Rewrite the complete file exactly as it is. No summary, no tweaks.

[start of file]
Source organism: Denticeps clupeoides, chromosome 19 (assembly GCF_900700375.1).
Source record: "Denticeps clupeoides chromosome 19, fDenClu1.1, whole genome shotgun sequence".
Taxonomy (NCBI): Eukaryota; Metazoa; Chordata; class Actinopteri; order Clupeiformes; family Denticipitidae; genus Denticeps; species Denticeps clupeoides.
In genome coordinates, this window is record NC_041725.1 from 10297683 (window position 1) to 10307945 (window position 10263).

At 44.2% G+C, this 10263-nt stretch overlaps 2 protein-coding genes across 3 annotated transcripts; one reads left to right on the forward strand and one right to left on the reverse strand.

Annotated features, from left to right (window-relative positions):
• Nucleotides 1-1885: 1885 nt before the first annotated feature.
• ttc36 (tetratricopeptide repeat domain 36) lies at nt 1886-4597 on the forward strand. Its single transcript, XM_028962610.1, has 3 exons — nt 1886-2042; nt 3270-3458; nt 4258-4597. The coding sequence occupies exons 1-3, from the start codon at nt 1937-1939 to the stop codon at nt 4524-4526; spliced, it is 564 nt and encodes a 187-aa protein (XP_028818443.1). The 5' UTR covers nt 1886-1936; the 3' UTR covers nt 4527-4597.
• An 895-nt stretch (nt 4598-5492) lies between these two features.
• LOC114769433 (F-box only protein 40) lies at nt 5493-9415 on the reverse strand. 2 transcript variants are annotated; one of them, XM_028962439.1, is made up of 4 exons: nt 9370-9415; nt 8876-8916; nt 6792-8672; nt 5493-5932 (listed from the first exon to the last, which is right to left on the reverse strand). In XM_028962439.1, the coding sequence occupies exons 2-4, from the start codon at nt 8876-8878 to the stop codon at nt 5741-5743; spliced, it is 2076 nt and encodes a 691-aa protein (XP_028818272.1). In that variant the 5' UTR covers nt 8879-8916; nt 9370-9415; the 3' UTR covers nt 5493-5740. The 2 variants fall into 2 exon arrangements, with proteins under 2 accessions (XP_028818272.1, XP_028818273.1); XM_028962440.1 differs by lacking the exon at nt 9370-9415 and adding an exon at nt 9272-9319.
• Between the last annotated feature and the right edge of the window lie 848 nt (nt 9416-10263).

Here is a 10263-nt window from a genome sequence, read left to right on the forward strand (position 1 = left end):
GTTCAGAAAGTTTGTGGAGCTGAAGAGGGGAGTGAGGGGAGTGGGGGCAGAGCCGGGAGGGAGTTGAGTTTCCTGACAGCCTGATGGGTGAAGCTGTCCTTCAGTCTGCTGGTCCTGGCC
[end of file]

Source organism: Denticeps clupeoides, chromosome 19 (assembly GCF_900700375.1).
Source record: "Denticeps clupeoides chromosome 19, fDenClu1.1, whole genome shotgun sequence".
Taxonomy (NCBI): Eukaryota; Metazoa; Chordata; class Actinopteri; order Clupeiformes; family Denticipitidae; genus Denticeps; species Denticeps clupeoides.
In genome coordinates, this window is record NC_041725.1 from 10297683 (window position 1) to 10307945 (window position 10263).

At 44.2% G+C, this 10263-nt stretch overlaps 2 protein-coding genes across 3 annotated transcripts; one reads left to right on the forward strand and one right to left on the reverse strand.

Annotated features, from left to right (window-relative positions):
• Nucleotides 1-1885: 1885 nt before the first annotated feature.
• ttc36 (tetratricopeptide repeat domain 36) lies at nt 1886-4597 on the forward strand. Its single transcript, XM_028962610.1, has 3 exons — nt 1886-2042; nt 3270-3458; nt 4258-4597. The coding sequence occupies exons 1-3, from the start codon at nt 1937-1939 to the stop codon at nt 4524-4526; spliced, it is 564 nt and encodes a 187-aa protein (XP_028818443.1). The 5' UTR covers nt 1886-1936; the 3' UTR covers nt 4527-4597.
• An 895-nt stretch (nt 4598-5492) lies between these two features.
• LOC114769433 (F-box only protein 40) lies at nt 5493-9415 on the reverse strand. 2 transcript variants are annotated; one of them, XM_028962439.1, is made up of 4 exons: nt 9370-9415; nt 8876-8916; nt 6792-8672; nt 5493-5932 (listed from the first exon to the last, which is right to left on the reverse strand). In XM_028962439.1, the coding sequence occupies exons 2-4, from the start codon at nt 8876-8878 to the stop codon at nt 5741-5743; spliced, it is 2076 nt and encodes a 691-aa protein (XP_028818272.1). In that variant the 5' UTR covers nt 8879-8916; nt 9370-9415; the 3' UTR covers nt 5493-5740. The 2 variants fall into 2 exon arrangements, with proteins under 2 accessions (XP_028818272.1, XP_028818273.1); XM_028962440.1 differs by lacking the exon at nt 9370-9415 and adding an exon at nt 9272-9319.
• Between the last annotated feature and the right edge of the window lie 848 nt (nt 9416-10263).

Here is a 10263-nt window from a genome sequence, read left to right on the forward strand (position 1 = left end):
GTTCAGAAAGTTTGTGGAGCTGAAGAGGGGAGTGAGGGGAGTGGGGGCAGAGCCGGGAGGGAGTTGAGTTTCCTGACAGCCTGATGGGTGAAGCTGTCCTTCAGTCTGCTGGTCCTGGCC